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In a Tweet on 03 Mar 2010, I said:

You heard it here first – next big thing to watch out for is “ValueWashing”. Be diligent and think it thru to identify the diff!

Really, it was inevitable. Any term that has some form of living spirit to it shall eventually fall prey to vendor marketing and popular misuse. The most recent casualty is the term “value”.

In a certain sense, I am honored, because I’ve been ranting about value for many, many years. Long before I could probably even spell value, I was an advocate for it. Now, I find myself being dwarfed by the gigantic marketing machines and webinars that try to suck people in with visions of value that cannot really deliver value.

This is nothing more than “Valuewashing”. Yes, you heard it here first. I’m claiming the space. That now begs the question — “what is valuewashing?”. Well, I  started thinking about this in terms of Greenwashing. Let’s look at the Merriam-Webster definition for Greenwashing:

expressions of environmentalist concerns especially as a cover for products, policies, or activities

I’ve seen other definitions that I like better, but I’ll start with this one and expand out.

Here’s my first cut of the definition for your perusal.

Valuewashing is any attempt to have a given product, process or activities be perceived as being a solution which can provide value, but ultimately does not offer sufficient power to really deliver on the implied promise.

I’m going to do some more work on this, but I did want to get the conversation started. Why? Because it really ticks me off.

I’ve seen way too much of this from technology vendors. I’m not naming names — YET! But I am getting close. There are lots of examples. Here’s a generic set:

  • Vendor Claim: “My stuff is ITIL compliant, you can implement it with my tools and be successful…”
  • Result: Promises made. Money spent. Results fail to materialize with the solution…
  • Vendor Claim: “You shouldn’t be doing ITIL, you should be focusing on optimizing your processes.  When you do that, you’ll be successful and our tools are ideally suited for that…”
  • Result: More promises made. More money spent. Results still fail to materialize with the solution…
  • Vendor Claim: “Hey, you know why all that process improvement stuff didn’t work? It was because you weren’t ready to do it. Your processes weren’t mature enough. If you focus  on your maturity level, we can get you to be successful. Fortunately, our tools are ideally suited for that…”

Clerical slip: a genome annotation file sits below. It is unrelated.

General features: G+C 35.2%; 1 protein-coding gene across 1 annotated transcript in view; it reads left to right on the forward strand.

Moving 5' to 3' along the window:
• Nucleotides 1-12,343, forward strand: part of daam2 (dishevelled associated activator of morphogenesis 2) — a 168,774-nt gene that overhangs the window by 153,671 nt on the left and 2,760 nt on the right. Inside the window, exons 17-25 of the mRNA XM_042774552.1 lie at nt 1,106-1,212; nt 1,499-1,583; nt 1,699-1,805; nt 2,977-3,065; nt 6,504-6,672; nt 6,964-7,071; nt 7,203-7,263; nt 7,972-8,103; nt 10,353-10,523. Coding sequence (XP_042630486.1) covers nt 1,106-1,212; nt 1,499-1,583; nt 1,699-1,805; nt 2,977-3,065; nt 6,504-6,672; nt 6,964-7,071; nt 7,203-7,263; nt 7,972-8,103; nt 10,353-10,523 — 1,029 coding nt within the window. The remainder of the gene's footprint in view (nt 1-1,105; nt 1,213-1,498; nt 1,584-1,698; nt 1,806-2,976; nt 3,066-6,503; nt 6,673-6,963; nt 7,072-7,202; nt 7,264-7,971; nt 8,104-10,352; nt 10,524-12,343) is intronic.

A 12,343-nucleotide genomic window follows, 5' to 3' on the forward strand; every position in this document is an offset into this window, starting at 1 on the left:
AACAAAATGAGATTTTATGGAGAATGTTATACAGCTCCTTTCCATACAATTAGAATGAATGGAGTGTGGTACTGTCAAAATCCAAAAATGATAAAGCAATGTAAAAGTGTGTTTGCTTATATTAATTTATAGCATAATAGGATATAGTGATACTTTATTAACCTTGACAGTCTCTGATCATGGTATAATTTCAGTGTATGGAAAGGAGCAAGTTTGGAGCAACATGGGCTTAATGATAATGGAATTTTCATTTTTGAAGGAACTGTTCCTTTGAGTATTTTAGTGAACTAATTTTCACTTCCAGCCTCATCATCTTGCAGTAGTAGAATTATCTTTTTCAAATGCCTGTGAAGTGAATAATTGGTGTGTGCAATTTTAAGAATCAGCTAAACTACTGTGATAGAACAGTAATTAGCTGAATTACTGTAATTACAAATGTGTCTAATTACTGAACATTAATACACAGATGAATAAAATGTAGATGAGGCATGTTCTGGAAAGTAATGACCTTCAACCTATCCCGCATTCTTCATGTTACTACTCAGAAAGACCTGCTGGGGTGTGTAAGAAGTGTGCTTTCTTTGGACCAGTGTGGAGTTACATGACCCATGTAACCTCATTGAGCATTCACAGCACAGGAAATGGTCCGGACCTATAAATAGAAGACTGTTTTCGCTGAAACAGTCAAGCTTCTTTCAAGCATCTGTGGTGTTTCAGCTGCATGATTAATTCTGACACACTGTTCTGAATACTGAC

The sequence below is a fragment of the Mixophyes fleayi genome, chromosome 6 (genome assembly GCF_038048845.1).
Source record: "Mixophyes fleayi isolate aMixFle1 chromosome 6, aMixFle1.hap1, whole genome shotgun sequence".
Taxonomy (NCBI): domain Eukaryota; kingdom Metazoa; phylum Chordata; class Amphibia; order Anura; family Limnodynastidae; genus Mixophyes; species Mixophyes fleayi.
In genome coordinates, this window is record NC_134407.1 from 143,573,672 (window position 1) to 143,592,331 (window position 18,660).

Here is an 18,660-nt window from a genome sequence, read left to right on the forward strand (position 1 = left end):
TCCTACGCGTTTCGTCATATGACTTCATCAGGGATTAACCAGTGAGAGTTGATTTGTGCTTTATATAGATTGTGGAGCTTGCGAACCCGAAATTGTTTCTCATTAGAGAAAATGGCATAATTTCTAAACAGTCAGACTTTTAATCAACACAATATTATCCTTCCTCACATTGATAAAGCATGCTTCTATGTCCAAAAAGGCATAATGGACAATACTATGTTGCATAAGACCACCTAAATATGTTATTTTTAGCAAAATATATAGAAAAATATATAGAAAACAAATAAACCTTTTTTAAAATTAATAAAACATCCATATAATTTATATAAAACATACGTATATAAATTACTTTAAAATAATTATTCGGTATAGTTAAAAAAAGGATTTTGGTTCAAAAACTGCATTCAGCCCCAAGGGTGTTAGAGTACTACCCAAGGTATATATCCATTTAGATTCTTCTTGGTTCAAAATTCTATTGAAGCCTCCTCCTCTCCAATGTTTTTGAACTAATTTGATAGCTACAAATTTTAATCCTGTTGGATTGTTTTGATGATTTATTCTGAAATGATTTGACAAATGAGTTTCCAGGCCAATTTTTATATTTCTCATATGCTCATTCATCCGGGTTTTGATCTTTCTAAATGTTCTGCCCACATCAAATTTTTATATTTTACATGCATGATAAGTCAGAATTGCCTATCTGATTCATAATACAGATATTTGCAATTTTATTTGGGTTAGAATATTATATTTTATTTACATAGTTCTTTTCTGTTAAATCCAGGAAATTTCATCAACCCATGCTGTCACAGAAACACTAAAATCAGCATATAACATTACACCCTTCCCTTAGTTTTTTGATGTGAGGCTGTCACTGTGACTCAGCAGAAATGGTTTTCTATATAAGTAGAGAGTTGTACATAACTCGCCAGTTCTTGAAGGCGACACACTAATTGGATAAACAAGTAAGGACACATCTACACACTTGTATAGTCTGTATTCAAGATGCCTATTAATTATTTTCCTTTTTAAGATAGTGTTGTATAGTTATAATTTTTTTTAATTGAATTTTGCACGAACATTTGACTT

• Result: More promises made. More money spent. Results still fail to materialize with the solution…

Are you seeing a pattern here? While the words change to fit the parties, the underlying intent is the same. A promise is being made that cannot be delivered on.

Now, before you get your hair on fire and accuse me of being anti-technology or anti-vendor, don’t. I value my vendor relationships and recognize the power that technology can provide, when positioned and used properly. Now that all these other attempts to push solutions that can’t really deliver, the focus shifts to value.

The worst part is that it doesn’t just apply to products. It also applies to education, consulting, certification and just about anything else you can think of. It makes it hard to distinguish fact from fiction. That’s the work to be done. It’s not easy, but it needs to be done.

As an industry, I think we need to reclaim the term (value) as well as the means by which value is determined and/or defined — the value equation. In addition, we should also call those to account who misuse/abuse it.

In follow on posts, I’ll explore some more about specific examples and ways in which valuewahsing occurs.

So, what do you think?

2 Responses to “The Rise of “Valuewashing””

  • sm101:

    Simplistically put when I penned ‘value’ in the Guide to the USMBOK book, value from a service perspective, is the relationship between the benefit derived from using a service to achieve desired results, compared with the cost of acquiring and using the service.

    The challenge for any claimant of ‘value’ is that they should describe how their product or service helps you the prospective buyer, achieve one or more of your desired results, and at what cost of use, and ownership….

  • Thanks for your comment. I think that you raise a very important point and a very viable definition for value. Properly answering the question “value for who?” is something that is absolutely essential. For the most part, the only people who are receiving the value are the ones who are answering the question (the vendor/consultant/trainer, etc).

    That’s a classic example of Inside-Out thinking and IT needs to yank its collective head out of there and get oriented to Outside-In. If this doesn’t “ring the bell” for what serves the customer, then there’s no need to talk about much more. The value just isn’t there.

    For those of you who aren’t familiar with the Guide to the USMBOK, I’d highly encourage you to get a copy. Start your search at the USMBOK site.

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